Thursday, November 13, 2008

Evolution may not be Random?!

Princeton researchers may have stumbled onto a discovery that has the potential for showing that Darwin"s theory of evolution may have been fundamentally flawed. In a recent IO9 article, scientists have found evidence that evolutionary changes that were thought to take place gradually and randomly, under pressure from natural selection - may in fact be influenced by here to fore unrecognized elements. Princeton scientists investigating a group of proteins that help cells burn energy have uncovered evidence that organisms actually have the ability to control their own evolution. The very idea that evolution may not be completely random flies in the face of commonly held theory. Researchers were experimenting with proteins that regulates energy use in cells. They discovered that the proteins were correcting any imbalance imposed on them through artificial mutations, constantly restoring the chain to working order. Analysis revealed that these proteins seem to make minute corrections all the time, steering organisms toward evolutionary changes that make the creature able to compete better.
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5 comments:

Shaun said...

Makes far more sense than attempting to explain everything in terms of random mutations...yes, the theory as currently stands is flawed.

S.M.D. said...

I'm not evolutionary biologist, but if these proteins are doing what the article says, isn't it possible that it is a result of an evolutionary advantage gained from millions of years of random mutation? As far as I'm seeing, there's nothing there that says this was the way it always was, just that this is what they're finding now. Just as we weren't the same ten million years ago as we are now, evolution could be different today too. Entirely possible.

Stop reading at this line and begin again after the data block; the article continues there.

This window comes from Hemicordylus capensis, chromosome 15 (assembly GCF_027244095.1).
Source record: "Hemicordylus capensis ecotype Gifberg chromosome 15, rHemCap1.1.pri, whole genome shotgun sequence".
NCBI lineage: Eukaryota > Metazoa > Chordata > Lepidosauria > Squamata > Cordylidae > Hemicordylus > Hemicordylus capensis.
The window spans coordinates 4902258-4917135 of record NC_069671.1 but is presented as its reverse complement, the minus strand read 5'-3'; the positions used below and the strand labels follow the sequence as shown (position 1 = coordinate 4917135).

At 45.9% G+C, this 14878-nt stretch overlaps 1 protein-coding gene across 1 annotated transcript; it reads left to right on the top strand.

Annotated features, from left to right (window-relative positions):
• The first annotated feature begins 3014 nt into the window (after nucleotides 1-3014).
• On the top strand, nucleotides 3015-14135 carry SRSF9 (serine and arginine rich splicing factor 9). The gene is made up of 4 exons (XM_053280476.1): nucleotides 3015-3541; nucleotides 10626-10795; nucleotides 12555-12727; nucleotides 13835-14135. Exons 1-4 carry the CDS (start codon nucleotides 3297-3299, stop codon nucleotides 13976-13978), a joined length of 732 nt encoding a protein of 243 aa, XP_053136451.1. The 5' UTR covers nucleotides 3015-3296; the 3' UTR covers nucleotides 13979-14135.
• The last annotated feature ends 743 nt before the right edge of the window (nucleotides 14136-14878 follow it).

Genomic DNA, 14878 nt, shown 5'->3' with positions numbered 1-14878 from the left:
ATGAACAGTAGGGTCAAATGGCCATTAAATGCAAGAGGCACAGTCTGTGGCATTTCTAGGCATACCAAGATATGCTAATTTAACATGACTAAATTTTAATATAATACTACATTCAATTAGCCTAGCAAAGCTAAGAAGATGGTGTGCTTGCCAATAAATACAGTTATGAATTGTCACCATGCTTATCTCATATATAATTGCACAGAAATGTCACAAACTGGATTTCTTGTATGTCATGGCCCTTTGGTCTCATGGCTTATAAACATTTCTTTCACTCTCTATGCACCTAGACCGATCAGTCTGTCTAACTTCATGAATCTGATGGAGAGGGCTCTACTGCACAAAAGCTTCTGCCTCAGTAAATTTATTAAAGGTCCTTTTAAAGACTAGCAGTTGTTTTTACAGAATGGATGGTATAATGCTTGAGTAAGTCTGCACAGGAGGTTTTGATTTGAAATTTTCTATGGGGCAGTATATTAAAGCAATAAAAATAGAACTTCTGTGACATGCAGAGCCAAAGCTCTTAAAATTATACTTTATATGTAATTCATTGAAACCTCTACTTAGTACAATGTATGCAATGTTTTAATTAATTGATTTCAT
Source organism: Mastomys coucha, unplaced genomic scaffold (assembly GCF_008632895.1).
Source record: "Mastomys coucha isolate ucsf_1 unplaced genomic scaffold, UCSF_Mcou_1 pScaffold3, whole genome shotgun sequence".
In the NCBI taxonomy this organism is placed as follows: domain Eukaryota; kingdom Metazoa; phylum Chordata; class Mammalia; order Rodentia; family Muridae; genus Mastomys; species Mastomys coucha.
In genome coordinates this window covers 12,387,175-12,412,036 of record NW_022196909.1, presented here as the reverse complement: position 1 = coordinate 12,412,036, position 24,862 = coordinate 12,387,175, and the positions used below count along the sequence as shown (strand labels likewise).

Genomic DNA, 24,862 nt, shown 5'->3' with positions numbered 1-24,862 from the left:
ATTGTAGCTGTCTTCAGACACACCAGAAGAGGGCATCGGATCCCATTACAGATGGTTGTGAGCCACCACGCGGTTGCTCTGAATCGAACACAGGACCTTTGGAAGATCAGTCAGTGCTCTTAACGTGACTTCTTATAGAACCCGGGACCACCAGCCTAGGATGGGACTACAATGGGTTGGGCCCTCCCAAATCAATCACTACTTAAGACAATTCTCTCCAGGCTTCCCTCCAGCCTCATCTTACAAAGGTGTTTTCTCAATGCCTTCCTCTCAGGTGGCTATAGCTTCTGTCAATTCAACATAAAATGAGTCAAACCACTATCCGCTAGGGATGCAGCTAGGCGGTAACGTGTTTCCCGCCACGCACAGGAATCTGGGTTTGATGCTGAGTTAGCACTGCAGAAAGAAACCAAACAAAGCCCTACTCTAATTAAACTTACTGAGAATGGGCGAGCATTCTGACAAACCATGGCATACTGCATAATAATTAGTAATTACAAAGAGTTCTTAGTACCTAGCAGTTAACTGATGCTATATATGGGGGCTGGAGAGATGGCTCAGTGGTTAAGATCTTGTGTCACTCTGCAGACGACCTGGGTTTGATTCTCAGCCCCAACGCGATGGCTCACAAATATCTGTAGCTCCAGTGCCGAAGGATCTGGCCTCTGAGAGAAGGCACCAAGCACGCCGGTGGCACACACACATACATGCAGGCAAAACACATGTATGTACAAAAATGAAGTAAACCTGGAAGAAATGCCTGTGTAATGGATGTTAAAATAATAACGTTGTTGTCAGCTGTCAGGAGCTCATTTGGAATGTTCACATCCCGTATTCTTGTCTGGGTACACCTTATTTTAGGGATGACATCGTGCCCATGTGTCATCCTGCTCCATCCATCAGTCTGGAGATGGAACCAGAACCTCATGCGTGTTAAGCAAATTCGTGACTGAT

kf6hqc said...

I would like to think that millions of years ago when the world was young, so to speak, that there wouldn't have been that many species of living things for random process to work upon. Since there are far more undesireable mutations available than desireable ones, (a billion to one perhaps) that we got damn lucky back then S.M.D., don't you think? Now if the random factor were in our favor just once back then to help us cope with our environment, what are the odds that it happened again and again and again until our proteins got that one last lucky random mutation that kick started them into self correcting any imbalance imposed on them from that point on? Not to mention any random mutation that could stop the whole process at any point along the way. No, I think there is something else going on there than pure luck. Remember the law of entropy.

Paul said...

great comments people. This whole question is certainly chicken or the egg (there were eggs before chickens! lmao) But the questions raised are certainly as intriguing as the supposition itself. As for "fewer living things" I do have to point out that 99 percent of all animal life on Earth is extinct. So instead of there being fewer there were far more diversity which already brings the entropy statement into question. Remember entropy is point of reference just like everything else. However evolution, no matter what the driving force, is certainly an entropic function. SMD I do have to agree though, this function did not exist in a vacuum. I would have to side with it being the very example of evolutionary function in action.

paul

Beam Me Up said...

Oh and you guys do know that if you want to send me audio comments I will add them to the next Saturday's program. Just make sure that they are in my mail the Friday before the broadcast.